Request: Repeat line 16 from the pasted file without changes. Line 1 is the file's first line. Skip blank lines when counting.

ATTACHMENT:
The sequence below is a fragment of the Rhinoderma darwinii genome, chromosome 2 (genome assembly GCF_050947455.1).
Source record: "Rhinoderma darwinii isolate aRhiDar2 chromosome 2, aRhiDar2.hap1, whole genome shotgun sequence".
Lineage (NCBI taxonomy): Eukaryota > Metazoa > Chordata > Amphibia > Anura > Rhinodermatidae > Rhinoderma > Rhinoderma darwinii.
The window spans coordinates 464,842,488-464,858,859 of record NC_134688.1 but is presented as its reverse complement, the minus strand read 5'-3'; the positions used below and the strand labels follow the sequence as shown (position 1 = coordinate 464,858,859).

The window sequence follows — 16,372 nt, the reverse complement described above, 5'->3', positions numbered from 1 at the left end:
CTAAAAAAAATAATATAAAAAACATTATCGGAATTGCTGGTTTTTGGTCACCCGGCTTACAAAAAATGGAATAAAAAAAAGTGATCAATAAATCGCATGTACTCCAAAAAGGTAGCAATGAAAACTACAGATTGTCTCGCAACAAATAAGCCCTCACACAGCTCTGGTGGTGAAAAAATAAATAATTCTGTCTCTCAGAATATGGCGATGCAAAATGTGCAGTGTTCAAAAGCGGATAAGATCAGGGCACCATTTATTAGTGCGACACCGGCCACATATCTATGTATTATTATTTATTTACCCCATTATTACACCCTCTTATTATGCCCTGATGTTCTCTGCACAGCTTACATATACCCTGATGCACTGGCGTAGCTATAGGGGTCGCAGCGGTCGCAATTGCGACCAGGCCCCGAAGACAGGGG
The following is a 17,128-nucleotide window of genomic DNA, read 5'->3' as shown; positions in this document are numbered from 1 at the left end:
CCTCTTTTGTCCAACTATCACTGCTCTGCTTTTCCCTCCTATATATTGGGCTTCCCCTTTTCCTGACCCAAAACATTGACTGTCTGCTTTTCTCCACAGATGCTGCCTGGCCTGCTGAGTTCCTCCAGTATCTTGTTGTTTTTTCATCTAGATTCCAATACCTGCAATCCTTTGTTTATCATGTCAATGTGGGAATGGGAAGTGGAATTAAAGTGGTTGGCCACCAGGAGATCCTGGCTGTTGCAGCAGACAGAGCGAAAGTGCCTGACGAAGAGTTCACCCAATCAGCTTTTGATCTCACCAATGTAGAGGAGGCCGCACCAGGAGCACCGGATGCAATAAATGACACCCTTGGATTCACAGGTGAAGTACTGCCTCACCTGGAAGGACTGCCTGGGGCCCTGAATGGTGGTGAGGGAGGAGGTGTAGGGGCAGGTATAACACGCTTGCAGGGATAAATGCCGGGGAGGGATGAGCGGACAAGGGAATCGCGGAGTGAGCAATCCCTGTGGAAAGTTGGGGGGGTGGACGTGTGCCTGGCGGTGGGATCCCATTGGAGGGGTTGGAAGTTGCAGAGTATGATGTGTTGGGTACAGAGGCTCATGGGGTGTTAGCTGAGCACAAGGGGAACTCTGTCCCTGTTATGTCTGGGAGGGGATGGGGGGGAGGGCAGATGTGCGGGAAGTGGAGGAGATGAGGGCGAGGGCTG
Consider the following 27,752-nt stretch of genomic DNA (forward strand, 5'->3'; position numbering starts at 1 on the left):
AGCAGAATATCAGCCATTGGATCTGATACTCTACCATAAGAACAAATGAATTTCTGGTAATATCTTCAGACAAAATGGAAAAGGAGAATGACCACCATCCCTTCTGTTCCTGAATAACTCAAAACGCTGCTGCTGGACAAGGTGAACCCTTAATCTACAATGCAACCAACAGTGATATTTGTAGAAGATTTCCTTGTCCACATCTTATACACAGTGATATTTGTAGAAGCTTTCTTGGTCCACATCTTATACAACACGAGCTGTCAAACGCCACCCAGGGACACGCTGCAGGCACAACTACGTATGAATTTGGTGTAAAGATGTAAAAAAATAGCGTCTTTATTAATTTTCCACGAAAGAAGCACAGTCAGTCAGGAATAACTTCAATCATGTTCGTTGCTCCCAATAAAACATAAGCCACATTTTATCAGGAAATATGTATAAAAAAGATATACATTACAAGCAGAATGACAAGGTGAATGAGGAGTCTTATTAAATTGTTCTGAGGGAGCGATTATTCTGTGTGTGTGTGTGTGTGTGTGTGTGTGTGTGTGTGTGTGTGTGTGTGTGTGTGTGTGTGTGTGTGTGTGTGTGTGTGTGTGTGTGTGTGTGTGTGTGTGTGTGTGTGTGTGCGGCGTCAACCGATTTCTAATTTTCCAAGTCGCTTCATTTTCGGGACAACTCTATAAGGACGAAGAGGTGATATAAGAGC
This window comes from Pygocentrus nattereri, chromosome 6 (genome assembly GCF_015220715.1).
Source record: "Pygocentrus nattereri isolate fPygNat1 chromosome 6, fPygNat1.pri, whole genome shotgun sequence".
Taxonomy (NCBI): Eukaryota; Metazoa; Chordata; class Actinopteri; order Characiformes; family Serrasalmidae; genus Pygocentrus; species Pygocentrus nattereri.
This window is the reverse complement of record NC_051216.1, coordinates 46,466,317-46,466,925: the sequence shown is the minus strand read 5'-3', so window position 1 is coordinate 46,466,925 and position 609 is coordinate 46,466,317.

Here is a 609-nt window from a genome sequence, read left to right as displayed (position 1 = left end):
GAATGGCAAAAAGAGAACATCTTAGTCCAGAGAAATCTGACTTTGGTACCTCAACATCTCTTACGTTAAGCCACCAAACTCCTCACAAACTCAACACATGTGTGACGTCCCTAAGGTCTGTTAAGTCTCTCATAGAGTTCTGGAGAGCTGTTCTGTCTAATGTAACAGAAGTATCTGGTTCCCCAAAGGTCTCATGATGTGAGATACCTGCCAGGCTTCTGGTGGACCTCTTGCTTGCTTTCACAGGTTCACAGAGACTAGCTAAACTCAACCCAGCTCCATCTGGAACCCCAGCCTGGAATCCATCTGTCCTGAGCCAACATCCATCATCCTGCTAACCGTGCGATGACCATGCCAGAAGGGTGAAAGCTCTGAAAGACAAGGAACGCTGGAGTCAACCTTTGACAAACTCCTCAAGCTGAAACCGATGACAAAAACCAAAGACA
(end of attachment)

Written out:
GAATGGCAAAAAGAGAACATCTTAGTCCAGAGAAATCTGACTTTGGTACCTCAACATCTCTTACGTTAAGCCACCAAACTCCTCACAAACTCAACACATGTGTGACGTCCCTAAGGTCTGTTAAGTCTCTCATAGAGTTCTGGAGAGCTGTTCTGTCTAATGTAACAGAAGTATCTGGTTCCCCAAAGGTCTCATGATGTGAGATACCTGCCAGGCTTCTGGTGGACCTCTTGCTTGCTTTCACAGGTTCACAGAGACTAGCTAAACTCAACCCAGCTCCATCTGGAACCCCAGCCTGGAATCCATCTGTCCTGAGCCAACATCCATCATCCTGCTAACCGTGCGATGACCATGCCAGAAGGGTGAAAGCTCTGAAAGACAAGGAACGCTGGAGTCAACCTTTGACAAACTCCTCAAGCTGAAACCGATGACAAAAACCAAAGACA